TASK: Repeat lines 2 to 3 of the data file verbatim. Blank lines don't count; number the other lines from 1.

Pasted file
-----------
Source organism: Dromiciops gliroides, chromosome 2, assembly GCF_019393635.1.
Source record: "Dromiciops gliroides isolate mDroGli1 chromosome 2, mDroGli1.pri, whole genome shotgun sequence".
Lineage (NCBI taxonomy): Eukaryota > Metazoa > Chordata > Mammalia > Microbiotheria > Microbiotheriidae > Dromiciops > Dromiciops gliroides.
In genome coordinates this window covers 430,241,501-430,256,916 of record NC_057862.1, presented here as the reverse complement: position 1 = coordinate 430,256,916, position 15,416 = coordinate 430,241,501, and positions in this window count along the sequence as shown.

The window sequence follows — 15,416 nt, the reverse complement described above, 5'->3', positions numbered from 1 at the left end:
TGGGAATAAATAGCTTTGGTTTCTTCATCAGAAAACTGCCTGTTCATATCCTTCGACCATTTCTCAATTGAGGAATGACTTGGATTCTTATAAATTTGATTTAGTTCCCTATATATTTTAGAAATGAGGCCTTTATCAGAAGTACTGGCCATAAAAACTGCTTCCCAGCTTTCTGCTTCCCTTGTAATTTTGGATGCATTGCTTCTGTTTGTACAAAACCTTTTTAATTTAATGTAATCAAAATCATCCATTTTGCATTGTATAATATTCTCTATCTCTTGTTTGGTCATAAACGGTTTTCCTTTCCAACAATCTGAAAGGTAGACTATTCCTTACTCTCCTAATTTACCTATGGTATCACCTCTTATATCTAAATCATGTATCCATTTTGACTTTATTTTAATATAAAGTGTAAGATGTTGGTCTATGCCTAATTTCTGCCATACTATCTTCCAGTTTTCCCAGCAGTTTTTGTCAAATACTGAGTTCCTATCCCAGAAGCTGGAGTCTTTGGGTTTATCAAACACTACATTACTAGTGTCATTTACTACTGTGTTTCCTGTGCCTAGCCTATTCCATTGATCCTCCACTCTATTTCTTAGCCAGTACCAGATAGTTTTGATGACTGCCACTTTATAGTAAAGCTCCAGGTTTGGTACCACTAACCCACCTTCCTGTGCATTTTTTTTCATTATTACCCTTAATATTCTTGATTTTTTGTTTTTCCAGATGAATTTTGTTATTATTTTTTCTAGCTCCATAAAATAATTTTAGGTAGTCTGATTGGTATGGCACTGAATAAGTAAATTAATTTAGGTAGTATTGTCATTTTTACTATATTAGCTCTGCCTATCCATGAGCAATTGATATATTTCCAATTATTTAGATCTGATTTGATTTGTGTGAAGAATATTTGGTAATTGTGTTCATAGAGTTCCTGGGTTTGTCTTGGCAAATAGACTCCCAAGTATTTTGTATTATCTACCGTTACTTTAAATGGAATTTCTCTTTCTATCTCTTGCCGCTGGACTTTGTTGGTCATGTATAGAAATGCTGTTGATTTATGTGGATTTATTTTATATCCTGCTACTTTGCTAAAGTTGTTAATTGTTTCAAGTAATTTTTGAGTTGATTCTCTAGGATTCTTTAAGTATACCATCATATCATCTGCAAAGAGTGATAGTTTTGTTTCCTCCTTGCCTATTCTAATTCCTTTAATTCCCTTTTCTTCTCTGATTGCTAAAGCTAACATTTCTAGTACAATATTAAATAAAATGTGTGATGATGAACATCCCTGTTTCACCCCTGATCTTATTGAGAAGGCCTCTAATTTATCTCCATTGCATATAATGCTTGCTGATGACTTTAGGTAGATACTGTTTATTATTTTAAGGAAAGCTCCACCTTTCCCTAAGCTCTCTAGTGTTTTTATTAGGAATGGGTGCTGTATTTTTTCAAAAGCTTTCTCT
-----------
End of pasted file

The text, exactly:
Source record: "Dromiciops gliroides isolate mDroGli1 chromosome 2, mDroGli1.pri, whole genome shotgun sequence".
Lineage (NCBI taxonomy): Eukaryota > Metazoa > Chordata > Mammalia > Microbiotheria > Microbiotheriidae > Dromiciops > Dromiciops gliroides.